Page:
Daughter of the Centaurs could conceivably appeal to readers who really, really like horse books, and those who don’t mind dated societal metaphor without any accompanying social commentary in their fantastic fiction.(less)
This is a solid action-adventure read with some really sound worldbuilding. Despite the cover, it's not steampunk at all but rather post-apocalyptic sci-fi. Unfortunately, my engagement was hampered by James' unusual choice in point-of-view (alternating between first person, present tense, and third person past), which kept me from really loving it fully until the conclusion--which was awesome. Great climax with some surprising twists. Overall, this felt very Japanese RPG-inspired in the best possible way, like if someone made Final Fantasy VI into a book.(less)
This is Not a Test is an interesting, literary subversion of your typical post-apocalyptic zombie novel. In it, Courtney Summers presents the story of Sloane, a girl suffering through the abuse of her father and her sister’s recent disappearance; she’s actually contemplating suicide when we first meet her. Summers does an effective job of communicating her mental state through her narration, which sometimes slips into a sort of stream of consciousness. The prose itself is emotionally intense and lurid–quite a bit like poetry.
It’s an effective choice; most post-apocalyptic YA novels like Monument 14 and Ashfall emphasize the normality of your hero. This seems to craft an argument that the novel’s events could happen to you, too. But such a composition assumes that “normal” teens are in all ways neurotypical and wholesome, that they haven’t faced abuse or loss or pain. This certainly runs counter to my own adolescent experiences and the experiences of my friends. Overall, it creates a world less believable for all the wholesomeness of it before the disaster (whatever that disaster might be).
By introducing elements more common to the typical edgy YA “issue” novel, then, Summers effectively makes her universe that much more real. We’re viewing this world through the lens of a messed-up kid, and by being messed-up, that kid is, in many ways, normal. It’s an interesting gambit, and largely worked for me at setting this novel apart from its contemporaries.
However, most other elements of the book were less successful. After a brief introduction to Sloane’s tumultuous home life, we’re plunged into the story in media res, and so we have to scramble to learn the back stories of these characters. But this information is both heavily hinted at and ultimately revealed too late; I’d figured all of it out well before Sloane told us, and so the ultimate reveals didn’t quite have the oomph they should. The ending itself was interesting and gripping, but came, too late, too. In many ways this book is, as one goodreads reviewer put it, “mostly middle” with no real beginning or end.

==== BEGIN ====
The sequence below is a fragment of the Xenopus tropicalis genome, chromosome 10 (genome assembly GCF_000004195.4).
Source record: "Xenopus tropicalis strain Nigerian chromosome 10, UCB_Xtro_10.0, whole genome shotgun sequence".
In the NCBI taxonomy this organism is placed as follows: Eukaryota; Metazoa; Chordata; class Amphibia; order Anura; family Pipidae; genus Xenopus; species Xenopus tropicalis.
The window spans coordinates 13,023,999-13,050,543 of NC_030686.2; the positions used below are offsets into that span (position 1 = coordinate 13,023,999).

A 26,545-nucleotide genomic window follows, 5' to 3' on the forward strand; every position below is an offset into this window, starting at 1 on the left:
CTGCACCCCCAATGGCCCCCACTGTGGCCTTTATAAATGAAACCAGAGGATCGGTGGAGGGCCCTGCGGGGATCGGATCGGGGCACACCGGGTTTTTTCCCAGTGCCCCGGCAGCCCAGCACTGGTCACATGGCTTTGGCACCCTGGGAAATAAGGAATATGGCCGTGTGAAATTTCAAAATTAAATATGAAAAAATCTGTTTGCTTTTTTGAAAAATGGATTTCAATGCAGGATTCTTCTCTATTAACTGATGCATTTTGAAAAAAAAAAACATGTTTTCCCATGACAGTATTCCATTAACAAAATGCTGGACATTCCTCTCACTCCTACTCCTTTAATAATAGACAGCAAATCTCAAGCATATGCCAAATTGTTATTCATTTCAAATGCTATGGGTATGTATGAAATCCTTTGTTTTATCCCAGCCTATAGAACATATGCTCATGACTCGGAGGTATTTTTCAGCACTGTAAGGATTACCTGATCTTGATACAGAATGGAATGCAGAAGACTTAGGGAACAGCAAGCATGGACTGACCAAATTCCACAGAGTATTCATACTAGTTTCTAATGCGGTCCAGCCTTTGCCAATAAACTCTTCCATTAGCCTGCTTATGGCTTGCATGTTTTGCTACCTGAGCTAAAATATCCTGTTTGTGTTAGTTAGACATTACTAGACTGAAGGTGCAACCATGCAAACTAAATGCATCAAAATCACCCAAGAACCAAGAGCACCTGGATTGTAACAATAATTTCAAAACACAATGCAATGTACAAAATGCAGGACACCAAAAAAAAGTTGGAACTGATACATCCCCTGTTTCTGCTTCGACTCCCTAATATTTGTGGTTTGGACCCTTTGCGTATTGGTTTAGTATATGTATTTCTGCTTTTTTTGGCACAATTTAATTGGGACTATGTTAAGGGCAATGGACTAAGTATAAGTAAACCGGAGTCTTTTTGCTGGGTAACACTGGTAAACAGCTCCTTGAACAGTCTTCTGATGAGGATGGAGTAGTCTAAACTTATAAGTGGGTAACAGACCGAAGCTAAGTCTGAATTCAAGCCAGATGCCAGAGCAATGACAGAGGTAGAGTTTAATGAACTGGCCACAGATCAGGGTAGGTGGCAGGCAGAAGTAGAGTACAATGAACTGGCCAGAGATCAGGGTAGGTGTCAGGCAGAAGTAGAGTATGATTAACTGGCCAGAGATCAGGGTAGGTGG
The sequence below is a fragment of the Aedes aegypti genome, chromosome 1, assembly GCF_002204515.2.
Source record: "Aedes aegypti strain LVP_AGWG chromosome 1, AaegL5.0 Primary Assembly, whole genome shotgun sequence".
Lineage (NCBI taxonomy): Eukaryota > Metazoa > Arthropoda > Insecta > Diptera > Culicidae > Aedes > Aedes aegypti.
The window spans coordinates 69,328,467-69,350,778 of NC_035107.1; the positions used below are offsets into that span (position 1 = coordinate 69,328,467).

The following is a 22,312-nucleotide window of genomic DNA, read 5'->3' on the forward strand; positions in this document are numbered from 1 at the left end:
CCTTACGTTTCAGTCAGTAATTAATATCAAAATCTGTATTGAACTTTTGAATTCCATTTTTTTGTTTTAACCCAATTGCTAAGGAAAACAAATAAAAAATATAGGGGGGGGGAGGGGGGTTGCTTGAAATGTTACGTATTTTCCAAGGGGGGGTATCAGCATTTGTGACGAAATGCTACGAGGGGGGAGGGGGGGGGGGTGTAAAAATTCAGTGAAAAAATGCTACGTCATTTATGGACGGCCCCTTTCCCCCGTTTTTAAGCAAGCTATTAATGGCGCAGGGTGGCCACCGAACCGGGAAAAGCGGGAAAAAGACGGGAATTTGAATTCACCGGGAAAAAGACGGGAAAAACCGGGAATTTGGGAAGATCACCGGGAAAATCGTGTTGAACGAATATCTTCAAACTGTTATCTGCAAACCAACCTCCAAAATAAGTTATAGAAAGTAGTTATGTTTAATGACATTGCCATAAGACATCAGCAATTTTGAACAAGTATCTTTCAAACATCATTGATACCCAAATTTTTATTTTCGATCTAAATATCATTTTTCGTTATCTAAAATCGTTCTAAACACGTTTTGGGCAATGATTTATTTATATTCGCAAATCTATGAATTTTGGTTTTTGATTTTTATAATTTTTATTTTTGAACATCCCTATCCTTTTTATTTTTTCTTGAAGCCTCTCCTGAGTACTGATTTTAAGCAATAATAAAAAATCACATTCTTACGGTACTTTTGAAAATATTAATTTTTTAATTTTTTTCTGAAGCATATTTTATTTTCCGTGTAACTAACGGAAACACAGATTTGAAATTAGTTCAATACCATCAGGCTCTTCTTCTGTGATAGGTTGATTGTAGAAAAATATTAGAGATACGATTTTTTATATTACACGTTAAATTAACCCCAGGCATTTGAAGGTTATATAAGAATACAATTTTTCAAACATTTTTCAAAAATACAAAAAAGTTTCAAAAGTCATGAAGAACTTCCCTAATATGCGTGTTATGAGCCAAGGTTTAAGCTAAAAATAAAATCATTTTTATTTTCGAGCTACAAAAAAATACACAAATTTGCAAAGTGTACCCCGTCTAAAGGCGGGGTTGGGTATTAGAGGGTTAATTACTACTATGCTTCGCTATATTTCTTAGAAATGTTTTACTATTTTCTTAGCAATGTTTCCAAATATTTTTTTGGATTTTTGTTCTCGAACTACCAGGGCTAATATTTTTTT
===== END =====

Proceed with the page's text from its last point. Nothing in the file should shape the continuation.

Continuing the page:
And, worse, Sloane was one of only three well-defined characters, out of a cast of many. The boys particularly all ran together for me. They weren’t defined by their personalities or appearances but rather by the role they played within the book. This, combined with very similar, bland, mostly four-letter names, led me to be often quite confused about who precisely was who. It also led to some of the weakest prose moments:
“Rhys looks at me. “Tell me you didn’t. It’s way too soon to throw this at him.” My face gives it away. He closes his eyes. “Shit. Sloane.”
““That’s Trace’s problem,” Cary says. “Not ours.”
“Rhys gets up abruptly, throws Cary a disgusted look.
““I’m going to find Harrison.”
“When Rhys is gone, I just stand there, staring at Cary. (p. 267, ARC edition)
And so on, and so forth.
I suspect that several of these characters could have been combined to no ill effect; in fact, it would have likely given them more defined characterization and vividness.
In many ways, this is where This is Not a Test flounders compared to other recent entries in the disaster novel genre. Despite its everyman narrator, the supporting characters in Monument 14 were all very well-drawn. And it’s difficult not to compare these books. Both are built over the same basic plot scaffolding: kids hole up in a business during a disaster, form their own society and get involved in petty romantic drama. Then, just before they’re lulled into a sense of complacency, a pair of adults appear to shake up the established social order. There is much debate over whether the adults are good or evil. Eventually, our characters must journey out.
Of course, that she crafts a story which fits perfectly in the tropes of the genre is not necessarily Summers’ fault–in many ways it shows her familiarity with the zombie apocalypse canon. But in a crowded market of similar books, This is Not a Test isn’t particularly likely to distinguish itself with kids who have read a lot of apocalyptic fare. I’d recommend it, instead, for readers of literary novels who want to dip their toes in the genre pool.(less)
I began Monument 14 with some difficulty. Following a gripping second-person introduction, we’re plunged into...moreFull review at the Intergalactic Academy.
I began Monument 14 with some difficulty. Following a gripping second-person introduction, we’re plunged into the life and voice of Dean, a tenth grader whose world falls apart on the bus to school one morning. Massive hailstones dent the ceiling of his bus, and cars swerve from the road. There are explosions. Soon, the world is a wreck around him and he finds himself ushered in to a local big box store by a grade school bus driver who soon leaves for help.
Fourteen children are left behind. They watch the news of a mega-tsunami over an old television screen. This all sounds pretty gripping, and it should have been, but at first the story–told through Dean’s simplistic and somewhat bland narration–felt stiff to me. The characters (a jock, a bully, a beautiful girl, the new kid, the foreign kid, a pair of twins) were like cardboard cut-outs.